Looking forward to seeing everyone at the Summit next week!!

SQL Server 2008 & IPV6 vs Symantec

Had a strange error on a SQL 2008 cluster the other day,

The OS was Windows 2008 R2

We kept getting messages that the cluster node was offline because the Quorum was unavailable.   This made little sense as both nodes in this cluster were online and the Quorum disk was available.  We could ping across the heartbeat, everything looked fine except for these errors. 

After a little research we determined that a new version of Symantec Endpoint Security had been pushed to these servers.  Even with the new version of endpoint security, we could establish communication across all networks between the 2 nodes so we were a little stumped.  Eventually we ran across a policy that was being enforced from the Symantec central management server/policy/whatever its called!

As it turns out, Symantec endpoint security by default blocks all IPV6 traffic.  If you’re like me, I didn’t even realize that a windows 2008 cluster would use IPV6 for the heartbeat communication.  After disabling the rules that were preventing IPV6 traffic everything returned to normal.

So, the moral of all this is nothing new… NEVER trust anything new getting pushed to your servers..

Please PASS the Awesomesauce

Recently, the 3 of you that read this stream of (un)consciousness may have noticed a lot of posts about PASS and the Board of Directors elections.  I was pleasantly surprised to see the news last Friday that I had indeed been elected to a 2 year term on the PASS board. 

I’d like to start by thanking everyone who voted, even if you chose not to vote for me.  We need more community involvement in all things PASS, and voting is a very important part of that! 

This election was not without its fair share of controversy and while overall it was a difficult process for the community to go through, I think a lot of good can result from it.  I hope that everyone who had an opinion about the “process” stays involved.  Staying involved & interested is the easiest way the community can shape the future of the organization. 

I’m very excited to have the opportunity to serve the SQL Server Community in a larger role than in the past.  As always, if you’ve got ideas feel free to send em to me.  I cant make any promises except that I will read and respond but, Im a fan of stealing borrowing others ideas for PASS and making them happen.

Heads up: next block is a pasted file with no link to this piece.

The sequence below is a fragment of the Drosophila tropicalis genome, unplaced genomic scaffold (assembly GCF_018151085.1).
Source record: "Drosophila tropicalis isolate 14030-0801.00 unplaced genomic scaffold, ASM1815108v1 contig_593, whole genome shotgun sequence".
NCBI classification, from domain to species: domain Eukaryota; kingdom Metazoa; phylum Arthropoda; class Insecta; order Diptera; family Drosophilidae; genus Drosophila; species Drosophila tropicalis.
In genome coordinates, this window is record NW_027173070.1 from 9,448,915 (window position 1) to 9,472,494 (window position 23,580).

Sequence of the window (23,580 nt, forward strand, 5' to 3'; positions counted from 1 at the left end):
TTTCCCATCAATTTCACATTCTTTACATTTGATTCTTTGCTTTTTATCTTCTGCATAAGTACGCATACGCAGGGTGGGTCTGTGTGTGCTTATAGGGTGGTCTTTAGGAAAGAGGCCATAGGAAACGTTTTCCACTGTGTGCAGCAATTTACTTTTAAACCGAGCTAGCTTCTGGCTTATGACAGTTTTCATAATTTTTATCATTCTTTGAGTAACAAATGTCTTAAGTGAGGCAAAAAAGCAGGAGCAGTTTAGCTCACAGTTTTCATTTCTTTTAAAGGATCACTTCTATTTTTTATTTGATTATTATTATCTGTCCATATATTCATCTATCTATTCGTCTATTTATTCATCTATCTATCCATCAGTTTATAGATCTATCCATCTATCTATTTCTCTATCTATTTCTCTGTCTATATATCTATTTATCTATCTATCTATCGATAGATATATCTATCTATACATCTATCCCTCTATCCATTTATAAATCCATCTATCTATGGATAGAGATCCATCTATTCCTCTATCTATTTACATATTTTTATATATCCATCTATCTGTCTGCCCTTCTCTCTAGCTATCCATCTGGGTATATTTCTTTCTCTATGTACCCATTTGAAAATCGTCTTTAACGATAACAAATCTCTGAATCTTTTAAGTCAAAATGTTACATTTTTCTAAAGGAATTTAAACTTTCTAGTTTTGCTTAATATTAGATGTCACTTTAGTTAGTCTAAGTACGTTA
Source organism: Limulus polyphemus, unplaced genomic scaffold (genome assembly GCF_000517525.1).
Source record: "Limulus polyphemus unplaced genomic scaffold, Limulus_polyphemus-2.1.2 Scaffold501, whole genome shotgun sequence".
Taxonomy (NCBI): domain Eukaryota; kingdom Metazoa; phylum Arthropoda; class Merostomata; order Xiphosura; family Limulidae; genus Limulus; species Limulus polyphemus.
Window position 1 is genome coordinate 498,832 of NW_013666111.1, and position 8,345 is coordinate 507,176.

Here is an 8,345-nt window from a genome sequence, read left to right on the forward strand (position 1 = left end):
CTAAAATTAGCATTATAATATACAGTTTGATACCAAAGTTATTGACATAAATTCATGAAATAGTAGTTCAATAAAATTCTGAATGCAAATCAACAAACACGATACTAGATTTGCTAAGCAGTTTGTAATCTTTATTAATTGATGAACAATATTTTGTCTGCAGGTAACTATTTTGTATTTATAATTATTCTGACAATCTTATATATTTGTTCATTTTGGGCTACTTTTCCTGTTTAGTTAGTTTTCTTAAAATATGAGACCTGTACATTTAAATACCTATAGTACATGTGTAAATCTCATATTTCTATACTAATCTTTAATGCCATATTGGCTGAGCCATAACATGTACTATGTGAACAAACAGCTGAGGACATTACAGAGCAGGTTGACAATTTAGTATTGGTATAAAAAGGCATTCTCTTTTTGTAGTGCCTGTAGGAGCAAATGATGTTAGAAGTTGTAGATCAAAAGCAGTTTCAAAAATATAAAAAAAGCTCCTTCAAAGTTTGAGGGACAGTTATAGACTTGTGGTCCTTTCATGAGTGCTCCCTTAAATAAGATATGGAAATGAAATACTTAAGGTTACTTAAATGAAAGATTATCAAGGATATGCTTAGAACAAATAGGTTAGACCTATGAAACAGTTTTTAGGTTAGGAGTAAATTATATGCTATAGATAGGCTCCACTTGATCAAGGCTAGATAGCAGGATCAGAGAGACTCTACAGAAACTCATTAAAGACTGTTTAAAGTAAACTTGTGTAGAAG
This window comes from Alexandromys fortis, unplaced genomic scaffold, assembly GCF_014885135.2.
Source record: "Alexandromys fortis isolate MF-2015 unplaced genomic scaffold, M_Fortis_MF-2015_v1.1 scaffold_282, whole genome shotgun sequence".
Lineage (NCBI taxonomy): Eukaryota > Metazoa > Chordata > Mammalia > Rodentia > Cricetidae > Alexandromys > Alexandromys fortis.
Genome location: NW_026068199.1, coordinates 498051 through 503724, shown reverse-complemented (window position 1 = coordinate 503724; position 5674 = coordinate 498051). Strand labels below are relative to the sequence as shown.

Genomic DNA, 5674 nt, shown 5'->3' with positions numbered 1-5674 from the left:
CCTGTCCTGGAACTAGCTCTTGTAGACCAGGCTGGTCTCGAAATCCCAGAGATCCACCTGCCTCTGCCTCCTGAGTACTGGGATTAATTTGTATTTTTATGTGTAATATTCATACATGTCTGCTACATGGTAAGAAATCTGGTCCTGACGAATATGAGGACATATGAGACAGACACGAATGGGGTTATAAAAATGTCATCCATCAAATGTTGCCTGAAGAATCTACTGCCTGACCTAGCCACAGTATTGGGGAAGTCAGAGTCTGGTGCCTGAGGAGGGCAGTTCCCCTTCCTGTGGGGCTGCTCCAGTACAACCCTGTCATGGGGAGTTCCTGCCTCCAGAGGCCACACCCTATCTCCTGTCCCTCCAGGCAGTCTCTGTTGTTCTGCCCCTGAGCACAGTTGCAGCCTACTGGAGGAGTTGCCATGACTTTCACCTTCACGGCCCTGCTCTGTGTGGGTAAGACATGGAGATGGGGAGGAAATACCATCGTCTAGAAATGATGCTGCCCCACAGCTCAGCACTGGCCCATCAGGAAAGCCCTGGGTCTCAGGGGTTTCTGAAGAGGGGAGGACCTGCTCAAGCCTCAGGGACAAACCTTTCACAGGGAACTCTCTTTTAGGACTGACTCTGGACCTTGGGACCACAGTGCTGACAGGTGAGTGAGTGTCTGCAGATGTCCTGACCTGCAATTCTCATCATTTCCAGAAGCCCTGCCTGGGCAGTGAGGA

Other recent PASS info

Weve had a literal whirlwind of activity in the program committee leadership in the last month+  So, I thought I’d list some of the stuff thats been happening

Some highlights
  • We gathered a large group of volunteers to proofread abstracts before publishing in the program guide
  • Also, we hammered out all the details for 3 new session types for the Summit : Chalk talk sessions, Best of sessions, and lightning sessions
  • Published a Session preferencing tool to help us build a good schedule (awesome data gathered here!!)
  • We built the summit schedule – this is always fun, if you have any complaints, its on me
  • We gathered a team of volunteers  to review session powerpoints so I wont be doing them alone on the last day (YAY!) in doing this we updated the review guidelines to be more relevant/current
  • I had hoped we would nail down the Microsoft speakers & sessions a little better (earlier) this year but, it seems like we’ve been getting more changes & cancellations than Id have liked.
  • We worked on Coordinated with VC’s & pre/postconference speakers to try and setup livemeeting previews of their  sessions —  Marketing & free community education  –thats like Bacon wrapped Bacon Win-Win!
  • Lots of discussions with our Summit software vendor about availability of ppt updates, demos, etc during the summit.  Updates soon

 

Upcoming releases
  • The Summit Schedule builder *should* go live on Monday the 27th  Also,  realize this is an expected date but things occasionally happen so dont scream too much if its a lil late (or someone will let me know their displeasure with my tipping of the due dates)
  • Community experts summit session lists – we’ve asked some experts for their opinions about which sessions to attend, I cant wait to see what these lists look like!

 

Other Interesting Discussions happening
  • Whether we’re going to record/stream a session room at the Summit and what we’d do with those recordings
  • Whether we should switch back to 2 days of Preconference sessions or stick with 1 day pre and 1 day post
  •  Whether we should be providing desktops in the session rooms for speakers (most don’t seem to use them)
  •  PASSion award & expanding PASS’s recognition of outstanding volunteers at all levels
Go to Top